>> part of the communication process. I am working the other part --
>Agreed that access is only part of it. But it is a necessary part,
>indeed an essential prerequisite. And it is an immediately doable
>part: The way to do it is for universities and funders to mandate
>Green OA self-archiving in the researcher's own OAI-compliant
>Institutional Repository (IR).
>That's immediately reachable, right now. Then we can worry about other
>[NB: Recall that I am only talking about OA's target content: journal
>> getting the stuff to the people who need it as efficiently as possible
>> (findability). My point is that my part of the system has something to
>> say about your part.
>But you can't find what's not there: Green OA IR mandates will provide
>the missing content, and then we can see whether there's truly any
>residual findability problem at all.
>> Less metaphorically, OA design issues like IR
>> versus CR need to consider the delivery (or findability) issue, perhaps
>> even being determined by them.
>IF it were the case that direct CR (Central Repository) deposit could
>deliver 100% of the target OA content and IF direct CR deposit were also
>somehow essential for findability, you would be quite right.
>But direct CR deposit cannot and will not deliver 100% of the target
>OA content (thematic CRs cannot cover all of research output space,
>exhaustively and non-redundantly, and institutions and funders are the
>entities that have the interests, and the means, to mandate deposit;
>"themes" are not); and harvesting content to CR search services will
>provide the findability. So both the conditional IFs are counterfactual.
>> My specific point was that your IR solution to OA looks like it
>> creates problems with my delivery solution. Perhaps we can discus this.
>I would be happy to discuss it. My guess is that your delivery solution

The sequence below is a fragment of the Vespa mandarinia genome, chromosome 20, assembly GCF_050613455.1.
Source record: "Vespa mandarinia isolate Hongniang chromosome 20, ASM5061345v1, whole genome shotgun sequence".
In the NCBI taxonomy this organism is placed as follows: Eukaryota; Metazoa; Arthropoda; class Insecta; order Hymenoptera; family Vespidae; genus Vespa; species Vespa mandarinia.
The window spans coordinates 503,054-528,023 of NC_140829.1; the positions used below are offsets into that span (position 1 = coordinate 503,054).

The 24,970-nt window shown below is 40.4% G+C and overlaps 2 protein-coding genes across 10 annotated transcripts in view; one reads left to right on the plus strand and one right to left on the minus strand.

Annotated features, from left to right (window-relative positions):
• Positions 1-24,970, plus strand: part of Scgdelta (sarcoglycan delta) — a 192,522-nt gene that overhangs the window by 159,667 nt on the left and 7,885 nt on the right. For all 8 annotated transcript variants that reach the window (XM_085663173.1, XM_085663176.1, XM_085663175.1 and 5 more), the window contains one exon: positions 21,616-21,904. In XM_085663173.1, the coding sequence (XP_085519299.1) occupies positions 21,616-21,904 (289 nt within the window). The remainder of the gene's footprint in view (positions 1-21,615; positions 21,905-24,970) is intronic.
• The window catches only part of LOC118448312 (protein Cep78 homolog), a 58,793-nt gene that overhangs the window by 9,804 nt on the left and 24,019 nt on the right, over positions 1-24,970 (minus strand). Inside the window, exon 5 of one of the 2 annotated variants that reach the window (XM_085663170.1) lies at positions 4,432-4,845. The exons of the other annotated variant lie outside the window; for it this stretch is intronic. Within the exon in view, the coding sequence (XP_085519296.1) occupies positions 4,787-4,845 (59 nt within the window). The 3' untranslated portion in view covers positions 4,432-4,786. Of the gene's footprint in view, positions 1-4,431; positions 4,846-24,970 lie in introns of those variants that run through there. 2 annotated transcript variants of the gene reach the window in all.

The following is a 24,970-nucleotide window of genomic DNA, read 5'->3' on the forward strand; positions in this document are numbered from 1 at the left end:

>calls for richer metadata than OAI. Fine. If the richer metadata really
>prove necessary, either CRs can harvest the OAI metadata from the IRs
>and enrich them, or, once the IRs are at last capturing all their own
>research output, the IRs themselves can be persuaded (by the advantages
>of your delivery solution) to enrich their own metadata requirements.
>But direct CR deposit is a nonstarter, either way, because it will not
>generate 100% OA content -- and it is totally unnecessary.
>[NB: Again, recall that I am only talking about OA's target content:
>journal articles.]
>> As for the research, it was very preliminary. We just took one issue
>> of each of several major journals, in physics and chemistry, and
>> manually (intelligently) searched the web for each article. Starting by
>> author typically worked better than by title or text. We got a good
>> success rate. I should point out that much, perhaps most, of web
>> available science is not on Google. It is in the deep web.
>Depositing on arbitrary websites, let alone in the deep web, is obviously
>nonoptimal. Mandates to deposit in OAI-compliant IRs will solve that.
>Stevan Harnad
>If you have adopted or plan to adopt a policy of providing Open Access
>to your own research article output, please describe your policy at:
>    BOAI-1 ("Green"): Publish your article in a suitable toll-access journal
>    BOAI-2 ("Gold"): Publish your article in an open-access journal if/when
>    a suitable one exists.
>    in BOTH cases self-archive a supplementary version of your article
>    in your own institutional repository.